In the LA Times today, Jonah Goldberg defends conservatives against those who blame them for holding up infrastructure improvements.
Goldberg says we just don’t build things the way we used to for a number of reasons — among them, low tolerance for deaths on the job and environmental regulations.
Much of the liberal intelligentsia is awash with nostalgia for the days when government got big things done. Economist Paul Krugman, who subscribes to the Keynesian fantasy that spending just a bit more money than is ever fiscally or politically possible is the answer to all of our woes, is beside himself that Christie won’t pay whatever it costs to make Krugman’s commute easier.
Failure to indulge these building sprees is routinely blamed on the right’s anti-government ideological dogmatism. The irony is that there’s not that much ideological opposition to worthwhile public works projects. There’s some, but most objections are much more consistent with the old-fashioned country-club-style fiscal conservatism everyone claims to miss. The white elephants are just too expensive to build, and they often seem to be aimed at disguising wealth distribution, either to favored unions or to favored donors.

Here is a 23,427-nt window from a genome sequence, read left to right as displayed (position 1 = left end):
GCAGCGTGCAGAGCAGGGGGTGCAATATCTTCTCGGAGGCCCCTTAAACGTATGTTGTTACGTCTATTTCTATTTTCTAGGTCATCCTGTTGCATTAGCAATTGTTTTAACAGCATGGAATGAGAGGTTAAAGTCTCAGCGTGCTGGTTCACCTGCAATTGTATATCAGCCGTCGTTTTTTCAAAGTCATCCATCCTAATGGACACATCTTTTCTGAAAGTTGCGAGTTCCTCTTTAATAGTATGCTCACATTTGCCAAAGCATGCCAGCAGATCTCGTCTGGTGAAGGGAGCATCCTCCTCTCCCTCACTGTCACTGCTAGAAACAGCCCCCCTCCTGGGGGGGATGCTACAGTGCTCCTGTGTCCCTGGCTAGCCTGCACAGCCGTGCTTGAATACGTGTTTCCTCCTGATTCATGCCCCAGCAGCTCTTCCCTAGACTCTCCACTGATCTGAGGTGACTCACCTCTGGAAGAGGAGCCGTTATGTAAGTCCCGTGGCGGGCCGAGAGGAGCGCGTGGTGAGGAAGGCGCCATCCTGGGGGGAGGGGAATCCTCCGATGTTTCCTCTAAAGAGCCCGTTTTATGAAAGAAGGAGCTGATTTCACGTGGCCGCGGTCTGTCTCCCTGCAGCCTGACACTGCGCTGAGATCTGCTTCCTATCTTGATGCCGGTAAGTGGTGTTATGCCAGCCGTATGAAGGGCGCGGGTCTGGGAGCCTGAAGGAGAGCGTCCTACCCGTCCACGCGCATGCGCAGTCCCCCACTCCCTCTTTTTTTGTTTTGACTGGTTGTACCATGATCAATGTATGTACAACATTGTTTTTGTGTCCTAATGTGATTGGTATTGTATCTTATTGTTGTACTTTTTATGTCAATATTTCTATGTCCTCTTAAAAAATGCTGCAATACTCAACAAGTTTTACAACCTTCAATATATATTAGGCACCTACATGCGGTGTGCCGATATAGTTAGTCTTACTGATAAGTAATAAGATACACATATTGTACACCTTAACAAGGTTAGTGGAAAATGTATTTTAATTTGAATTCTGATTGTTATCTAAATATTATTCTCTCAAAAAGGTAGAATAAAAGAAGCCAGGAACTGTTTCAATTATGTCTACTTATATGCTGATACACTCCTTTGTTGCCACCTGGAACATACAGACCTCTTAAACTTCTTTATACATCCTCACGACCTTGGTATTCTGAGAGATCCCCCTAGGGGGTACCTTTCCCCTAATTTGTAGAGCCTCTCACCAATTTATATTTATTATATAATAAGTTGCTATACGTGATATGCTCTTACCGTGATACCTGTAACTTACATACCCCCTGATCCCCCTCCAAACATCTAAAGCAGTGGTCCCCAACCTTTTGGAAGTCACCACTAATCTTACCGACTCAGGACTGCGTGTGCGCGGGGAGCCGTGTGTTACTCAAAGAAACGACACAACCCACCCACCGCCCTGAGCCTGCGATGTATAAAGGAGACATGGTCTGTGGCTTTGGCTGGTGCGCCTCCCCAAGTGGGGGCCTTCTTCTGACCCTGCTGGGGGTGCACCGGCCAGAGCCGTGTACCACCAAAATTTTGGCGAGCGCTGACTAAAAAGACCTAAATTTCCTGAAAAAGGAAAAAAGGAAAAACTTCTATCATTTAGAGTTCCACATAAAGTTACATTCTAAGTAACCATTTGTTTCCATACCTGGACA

Do you agree with Goldberg here?
I suppose even worthwhile public-works projects are like anything else — wrapped in special interests, taxpayers’ money, and agendas. There’s also an element of drama to the white elephants he refers to: Rebuilding the World Trade Center captures the public’s imagination; fixing ugly bridges and tunnels does not.